German video maker Simon Ruschmeyer explores the borderline areas between traditional audiovisual narration and the new possibilities given by interactivity and networked communication. He explores this interface between classical moving media (film/video) and new interactive forms (web/media art) both in theory and in practice. Ruschmeyer has realized many video projects and has recently finished his paper “The moving Web – Forms and Functions of Moving Images on the Web.” At Video Vortex Ruschmeyer talks about The Artist Moving (through) the Web – New Forms of Artist Production and Distribution on the Web. The two topics he addresses are moving web video characteristics and the artist 2.0. In relation to the subtitle of this conference, Responses to YouTube, Ruschmeyer addresses the significance of YouTube by focusing on the artist.
Friday evening at Video Vortex in Brussels, Ana Kronschnabl and Tomas Rawlings showed “a selection of exceptional, witty and provoking Internet videos, compiled for the occassion by international and local guests”, which can be seen here. Most of us had already seen those videos and in class we wondered why they only showed the ‘most popular’ movies – those that had already become a meme. Especially because on the conference the speakers talked a lot about the re-use and re-mixability of existing content. The website 53 o’s for instance, is a website that explores this remixing. 100 meter marquee is my favorite.
This tool makes a selection based on the categories you have selected. First, you have to register and install the toolbar, then you will be able to ‘stumble upon’ a collection of new inspirational sites.
Stumble upon is similar to Google’s ‘I feel lucky’ search, but it searches randomly in a pool of selected themes. This pool is replenished by the users of Stumbleupon, who have rated (like / dislike) websites they came across. It’s like zapping through the internet…
For now, I stumbled upon the following sites, which are now part of my pool of favourite websites.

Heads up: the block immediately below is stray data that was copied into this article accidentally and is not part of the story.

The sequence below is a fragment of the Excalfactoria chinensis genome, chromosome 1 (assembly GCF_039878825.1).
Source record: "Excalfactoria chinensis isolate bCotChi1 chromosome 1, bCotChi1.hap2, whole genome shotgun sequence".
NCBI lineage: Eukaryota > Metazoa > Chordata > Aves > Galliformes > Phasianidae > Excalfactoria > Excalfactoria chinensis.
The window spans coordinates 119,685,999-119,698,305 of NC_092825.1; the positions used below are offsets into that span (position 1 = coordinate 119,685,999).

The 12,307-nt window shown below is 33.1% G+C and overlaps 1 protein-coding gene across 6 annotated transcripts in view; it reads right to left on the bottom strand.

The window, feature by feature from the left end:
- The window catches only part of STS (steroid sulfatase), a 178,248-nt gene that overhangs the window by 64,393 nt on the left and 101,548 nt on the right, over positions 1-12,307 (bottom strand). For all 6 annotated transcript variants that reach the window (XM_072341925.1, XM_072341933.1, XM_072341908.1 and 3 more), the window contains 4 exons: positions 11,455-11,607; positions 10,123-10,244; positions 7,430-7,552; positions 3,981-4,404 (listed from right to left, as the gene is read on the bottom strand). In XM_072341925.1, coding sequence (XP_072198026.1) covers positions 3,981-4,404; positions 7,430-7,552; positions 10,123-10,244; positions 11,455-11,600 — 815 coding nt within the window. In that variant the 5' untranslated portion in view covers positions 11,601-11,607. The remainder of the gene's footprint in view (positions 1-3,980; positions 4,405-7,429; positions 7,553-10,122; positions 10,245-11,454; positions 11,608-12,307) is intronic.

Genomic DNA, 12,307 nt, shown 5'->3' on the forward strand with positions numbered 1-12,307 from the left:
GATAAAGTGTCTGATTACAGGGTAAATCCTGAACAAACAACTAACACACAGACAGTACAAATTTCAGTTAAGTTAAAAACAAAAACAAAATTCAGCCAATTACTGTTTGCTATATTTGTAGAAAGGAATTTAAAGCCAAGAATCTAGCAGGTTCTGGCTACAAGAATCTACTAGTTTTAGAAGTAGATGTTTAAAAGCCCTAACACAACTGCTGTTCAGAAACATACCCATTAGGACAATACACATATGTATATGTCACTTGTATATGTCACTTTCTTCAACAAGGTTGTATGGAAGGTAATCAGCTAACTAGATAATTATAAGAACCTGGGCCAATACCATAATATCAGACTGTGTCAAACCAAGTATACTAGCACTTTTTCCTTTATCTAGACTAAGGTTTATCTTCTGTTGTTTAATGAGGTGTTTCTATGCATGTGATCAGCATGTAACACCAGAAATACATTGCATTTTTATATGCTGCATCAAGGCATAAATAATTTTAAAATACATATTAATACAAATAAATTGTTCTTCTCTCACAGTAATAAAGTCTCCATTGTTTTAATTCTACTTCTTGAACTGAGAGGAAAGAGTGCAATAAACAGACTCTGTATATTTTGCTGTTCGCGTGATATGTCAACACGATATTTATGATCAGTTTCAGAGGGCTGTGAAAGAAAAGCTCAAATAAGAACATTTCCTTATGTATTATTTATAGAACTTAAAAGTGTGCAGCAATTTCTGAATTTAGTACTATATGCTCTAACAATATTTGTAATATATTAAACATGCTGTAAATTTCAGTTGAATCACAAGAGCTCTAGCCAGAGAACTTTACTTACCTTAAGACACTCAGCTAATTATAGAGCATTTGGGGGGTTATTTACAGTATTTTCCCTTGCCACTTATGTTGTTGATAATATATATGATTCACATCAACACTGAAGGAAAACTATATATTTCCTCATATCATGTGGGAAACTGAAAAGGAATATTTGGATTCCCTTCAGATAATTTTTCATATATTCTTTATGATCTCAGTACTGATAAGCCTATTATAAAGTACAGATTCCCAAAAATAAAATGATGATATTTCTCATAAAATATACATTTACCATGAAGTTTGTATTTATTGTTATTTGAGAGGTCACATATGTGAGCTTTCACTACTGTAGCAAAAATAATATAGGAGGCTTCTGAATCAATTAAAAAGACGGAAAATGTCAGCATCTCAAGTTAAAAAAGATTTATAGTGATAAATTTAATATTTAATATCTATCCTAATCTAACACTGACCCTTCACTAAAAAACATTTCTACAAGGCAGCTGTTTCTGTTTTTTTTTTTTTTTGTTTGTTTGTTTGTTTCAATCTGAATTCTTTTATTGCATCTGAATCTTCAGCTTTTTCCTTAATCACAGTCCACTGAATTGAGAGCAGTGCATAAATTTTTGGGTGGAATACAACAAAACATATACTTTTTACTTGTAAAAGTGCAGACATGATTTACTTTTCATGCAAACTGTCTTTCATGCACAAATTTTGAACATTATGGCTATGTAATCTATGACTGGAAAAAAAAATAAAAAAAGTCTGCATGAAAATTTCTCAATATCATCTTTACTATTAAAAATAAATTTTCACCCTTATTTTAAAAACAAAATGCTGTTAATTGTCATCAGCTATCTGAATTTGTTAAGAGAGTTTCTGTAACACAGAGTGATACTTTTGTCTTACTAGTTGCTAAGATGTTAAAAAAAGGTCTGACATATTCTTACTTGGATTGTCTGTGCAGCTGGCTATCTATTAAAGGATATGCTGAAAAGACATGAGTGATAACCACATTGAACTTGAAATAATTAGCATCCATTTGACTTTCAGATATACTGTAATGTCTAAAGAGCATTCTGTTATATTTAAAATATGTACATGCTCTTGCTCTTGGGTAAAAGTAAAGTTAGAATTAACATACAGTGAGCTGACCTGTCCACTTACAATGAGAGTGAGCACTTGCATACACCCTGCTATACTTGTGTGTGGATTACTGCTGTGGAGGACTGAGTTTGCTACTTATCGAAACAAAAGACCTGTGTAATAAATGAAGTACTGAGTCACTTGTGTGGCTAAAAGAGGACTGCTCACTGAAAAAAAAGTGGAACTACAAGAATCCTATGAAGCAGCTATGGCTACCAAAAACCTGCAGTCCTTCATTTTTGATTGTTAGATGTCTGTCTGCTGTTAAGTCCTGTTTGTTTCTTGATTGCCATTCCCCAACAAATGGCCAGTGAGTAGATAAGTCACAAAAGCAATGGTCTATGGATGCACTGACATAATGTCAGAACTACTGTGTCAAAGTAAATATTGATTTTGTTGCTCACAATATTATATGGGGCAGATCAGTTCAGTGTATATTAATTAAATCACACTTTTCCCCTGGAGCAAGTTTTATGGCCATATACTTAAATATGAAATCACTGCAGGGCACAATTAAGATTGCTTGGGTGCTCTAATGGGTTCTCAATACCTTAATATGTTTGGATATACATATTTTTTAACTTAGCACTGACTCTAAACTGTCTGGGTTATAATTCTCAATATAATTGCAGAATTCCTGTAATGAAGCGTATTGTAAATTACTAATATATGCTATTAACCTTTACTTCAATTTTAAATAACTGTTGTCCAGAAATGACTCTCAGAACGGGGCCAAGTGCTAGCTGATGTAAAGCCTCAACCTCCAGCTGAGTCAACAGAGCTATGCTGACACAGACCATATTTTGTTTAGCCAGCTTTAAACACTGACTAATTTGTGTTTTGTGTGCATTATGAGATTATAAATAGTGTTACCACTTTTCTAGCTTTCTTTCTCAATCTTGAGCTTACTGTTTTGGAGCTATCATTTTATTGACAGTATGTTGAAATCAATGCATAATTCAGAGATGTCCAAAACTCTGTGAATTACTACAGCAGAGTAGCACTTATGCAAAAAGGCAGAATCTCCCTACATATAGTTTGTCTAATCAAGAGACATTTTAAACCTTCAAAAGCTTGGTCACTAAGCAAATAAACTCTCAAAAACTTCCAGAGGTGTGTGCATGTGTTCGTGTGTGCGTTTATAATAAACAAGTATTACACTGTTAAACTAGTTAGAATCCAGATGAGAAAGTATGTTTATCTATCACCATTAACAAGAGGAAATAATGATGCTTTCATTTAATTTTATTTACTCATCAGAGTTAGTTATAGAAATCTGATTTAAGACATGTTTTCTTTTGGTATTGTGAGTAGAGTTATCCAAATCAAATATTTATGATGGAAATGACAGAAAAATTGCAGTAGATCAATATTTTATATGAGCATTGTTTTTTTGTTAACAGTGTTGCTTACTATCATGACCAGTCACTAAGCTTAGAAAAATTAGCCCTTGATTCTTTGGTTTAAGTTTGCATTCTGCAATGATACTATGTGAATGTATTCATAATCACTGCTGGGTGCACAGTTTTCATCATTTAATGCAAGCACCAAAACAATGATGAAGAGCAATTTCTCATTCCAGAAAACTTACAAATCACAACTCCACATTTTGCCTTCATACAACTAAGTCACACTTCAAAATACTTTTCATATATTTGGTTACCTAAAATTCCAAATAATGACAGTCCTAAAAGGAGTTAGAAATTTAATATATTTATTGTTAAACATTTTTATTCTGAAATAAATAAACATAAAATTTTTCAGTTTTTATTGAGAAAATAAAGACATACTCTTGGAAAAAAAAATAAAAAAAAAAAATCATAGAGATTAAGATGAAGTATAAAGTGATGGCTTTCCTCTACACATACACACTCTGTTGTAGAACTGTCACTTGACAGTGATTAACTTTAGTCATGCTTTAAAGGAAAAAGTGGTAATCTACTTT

Of course, we all know Second life, any many writings already exist. Mostly on how incredible and promising this open-source-collaborative online community-building actually is.
To see in what ways these terms hold any value nowadays, I logged into Second Life after a long, long time. Shocking experience…
Instead of the usual whatever-take on these ‘do you agree’ buttons, I actually started to read it, because obviously, Second Life is not your free-roam-around 3d chat-room anymore. Somebody introduced some rules.
As Christoph Spehr notes, in current societies, especially within capitalism, there are always certain parties that create the rules of the kitchen and, since it is in their power, they will uphold this rules by any means (since it is the reliance on these rules that keeps them in the drivers seat).
In the three guiding steps by Christoph Spehr, the first one already conflicts with the kitchen rules:
There are three aspects that have to be taken into account if you want to build a free cooperation. The first is that all rules in this cooperation can be questioned by everybody, there are no holy rules that people cannot question or reject or bargain and negotiate about .
So, in this digital utopia of society-creating, I cannot have a discourse about the rules? I found this quite a disappointment; while having this great opportunity to learn about human-society processes, the way to cooperative knowledge is shut. Why?
Because even utopias have back doors and secret agendas. In this case the picture shows a no-entry zone.
It’s very important that the concept of free cooperation does not dictate special ways of structuring societies or any other levels of the social
You also have to develop forms of getting independent and forms of articulation, critical articulation, of reclaiming public space.
Where is the reclaiming of public space in Second Life? Why are (capitalist) rules of kitchen not under attack? I guess this is due to the fact that this public space has no value but economic. Its not about social capital, its about nihilistic (ab)use of this digital space, turning it into the same everyday as analogue life (except for the tele-porting, that is).
Although this all seems rather disappointing and the LindenLab policy seems rather patronizing, of course some of these standards were needed to create possibilities for social interaction and (hopefully) some collaborative work, an yes, the chatting is fun (for half an hour) and the interface does allow you to respond to social actions very adequately. I would have liked it better though if the sets of rules and limitations was created through and/ or by the citizens of second life, not by an institutional ‘outside’.